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cosmic rays and the lightning flashes produced by them may be responsible for the molecular primordial soup that led to the creation of life on earth. the stars of the fortunes that made the atoms that we've made off on our local star the sun has provided this goldilocks environment that has allowed us to bring. water to exist on the earth and has allowed life to flourish and people to develop . and we've learned that the stars may not of abundant us we're just making our up to believe continue to look over us through cosmic rays out there in the milky way there is a supernova exploding every fifty years or so this is painting the milky way and on
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our earth with these cosmic rays these cosmic rays have been affecting life as well continuously since the beginning of the earth they've been affecting the formation of lightning affecting almost certainly the formation of aerosol particle seeds for clouds and also causing the steady mutation of d.n.a. that once life is started allowed the complexity of life human beings to develop. and that insight brings us to the final stage of our research trip and disturbing connection between cosmic rays and life on earth. this connection provides a link between the most violent phenomena in the universe. the genetic information that flows through all our cells. we're here to meet eduardo gonzalez pastore a researcher at the astor biological center in madrid. london. which
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is not a field of life on earth began about three point eight billion years ago since then b.f. has undergone a number of changes that have affected the composition of gases in the atmosphere and the oceans. the earth and there are many temperature fluctuations and the natural radiation intensity has also changed in spite of all this life to cold and spread all over the planet your culture you go it's. all forms of life have one thing in common even in the simplest organisms there is a molecule in every cell that enables the transfer of information from one generation to the next to create new life. in the nearly got another fill of this couple and it's used in every cell of this
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plant contains d.n.a. molecule to. store all of the genetic information that's required for the formation of an organism. in africa here they're used to produce a plant. if you want if you're sick. but the copies that are passed on from one generation to the next are not identical during the inheritance process eris and changes take place in the molecular structure these are called mutations. these small scale changes have made possible the great diversity of life as we know it today was mckinney's more recently. the mechanisms of d.n.a. replication are not perfect. and often lead to aero support that i mean it's just enough intersex there are also external factors that can modify the d.n.a. molecules logic with them well if you like this include toxic chemical six or radiation and i will accomplish those chemical talks he goes on to show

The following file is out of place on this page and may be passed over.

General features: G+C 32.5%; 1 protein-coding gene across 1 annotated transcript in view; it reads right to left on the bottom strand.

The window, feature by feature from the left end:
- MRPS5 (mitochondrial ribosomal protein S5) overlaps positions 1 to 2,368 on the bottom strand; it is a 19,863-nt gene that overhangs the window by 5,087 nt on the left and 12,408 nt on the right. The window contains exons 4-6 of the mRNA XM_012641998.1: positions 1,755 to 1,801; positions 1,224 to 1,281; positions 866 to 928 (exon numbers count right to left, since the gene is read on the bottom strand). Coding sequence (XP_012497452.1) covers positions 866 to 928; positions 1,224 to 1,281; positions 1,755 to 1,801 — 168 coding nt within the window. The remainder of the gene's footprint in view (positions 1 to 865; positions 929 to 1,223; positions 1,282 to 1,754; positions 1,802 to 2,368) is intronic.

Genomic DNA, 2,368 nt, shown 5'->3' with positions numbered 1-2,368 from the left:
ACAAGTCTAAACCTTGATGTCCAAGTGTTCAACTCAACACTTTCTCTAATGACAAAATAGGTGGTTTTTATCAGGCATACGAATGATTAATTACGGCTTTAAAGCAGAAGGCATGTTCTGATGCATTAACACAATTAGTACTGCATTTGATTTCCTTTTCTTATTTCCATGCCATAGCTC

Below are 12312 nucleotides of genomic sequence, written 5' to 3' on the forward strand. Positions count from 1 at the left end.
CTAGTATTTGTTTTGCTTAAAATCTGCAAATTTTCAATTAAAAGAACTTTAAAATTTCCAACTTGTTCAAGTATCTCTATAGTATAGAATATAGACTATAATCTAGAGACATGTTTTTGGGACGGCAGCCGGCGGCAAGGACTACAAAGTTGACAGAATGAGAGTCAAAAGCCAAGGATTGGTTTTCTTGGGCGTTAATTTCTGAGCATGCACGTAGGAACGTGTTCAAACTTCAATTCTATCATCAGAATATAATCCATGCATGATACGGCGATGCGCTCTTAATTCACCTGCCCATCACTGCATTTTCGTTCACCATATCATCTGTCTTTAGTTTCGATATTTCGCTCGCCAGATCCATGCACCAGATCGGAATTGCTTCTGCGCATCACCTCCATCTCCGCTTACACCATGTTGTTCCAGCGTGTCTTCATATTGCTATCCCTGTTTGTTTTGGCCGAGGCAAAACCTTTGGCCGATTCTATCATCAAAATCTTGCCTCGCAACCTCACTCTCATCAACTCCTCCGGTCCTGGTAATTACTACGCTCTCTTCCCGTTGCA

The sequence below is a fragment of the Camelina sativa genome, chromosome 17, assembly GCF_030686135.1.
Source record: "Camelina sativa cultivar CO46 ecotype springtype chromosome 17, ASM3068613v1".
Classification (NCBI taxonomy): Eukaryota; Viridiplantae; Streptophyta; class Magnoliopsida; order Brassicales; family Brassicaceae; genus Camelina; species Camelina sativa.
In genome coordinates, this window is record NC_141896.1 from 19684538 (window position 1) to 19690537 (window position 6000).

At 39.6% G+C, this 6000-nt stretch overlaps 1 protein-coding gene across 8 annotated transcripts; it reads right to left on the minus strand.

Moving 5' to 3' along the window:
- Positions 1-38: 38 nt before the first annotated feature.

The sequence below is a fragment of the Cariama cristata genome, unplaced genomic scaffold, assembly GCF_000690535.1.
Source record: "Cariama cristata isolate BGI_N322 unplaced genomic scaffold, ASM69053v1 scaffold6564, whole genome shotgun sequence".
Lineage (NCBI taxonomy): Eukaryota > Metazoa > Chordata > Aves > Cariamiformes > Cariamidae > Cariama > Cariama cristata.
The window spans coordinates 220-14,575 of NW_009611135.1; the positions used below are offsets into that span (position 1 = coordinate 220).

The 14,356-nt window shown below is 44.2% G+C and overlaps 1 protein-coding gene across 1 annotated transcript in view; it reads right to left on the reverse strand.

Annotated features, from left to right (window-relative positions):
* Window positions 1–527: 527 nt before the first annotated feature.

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a lot of you feel. all living beings are exposed to natural sources of radiation rocks and minerals contain traces of potassium uranium saurian and other radioactive elements long and itself are no scientific study has been able to demonstrate the possible effects of cosmic rays on evolution. but now scientists have the technology to do that. in a field are complex you have not in the finished with very complex we have to compared to me tayshaun rate of many generations on the field first without cosmic rays and then with the normal radiation levels on earth from the furnace it was atomic the color. me turkish is pretty good understatement. the study of cosmic rays is a new and exciting field of research. and one that promises to produce
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extraordinary insights in the years to come. love. your max highlights. oh that's the best. three can just never get enough last. line stuff i. know how knights oh. it's the first. w. .
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this is d.w. news live from berlin national elections today in two countries where democracy has struggled to take root in africa the democratic republic of congo votes in what could be the country's first peaceful transfer of power but who will succeed strong . polls are starting to close we'll get the latest from our correspondent in pinched.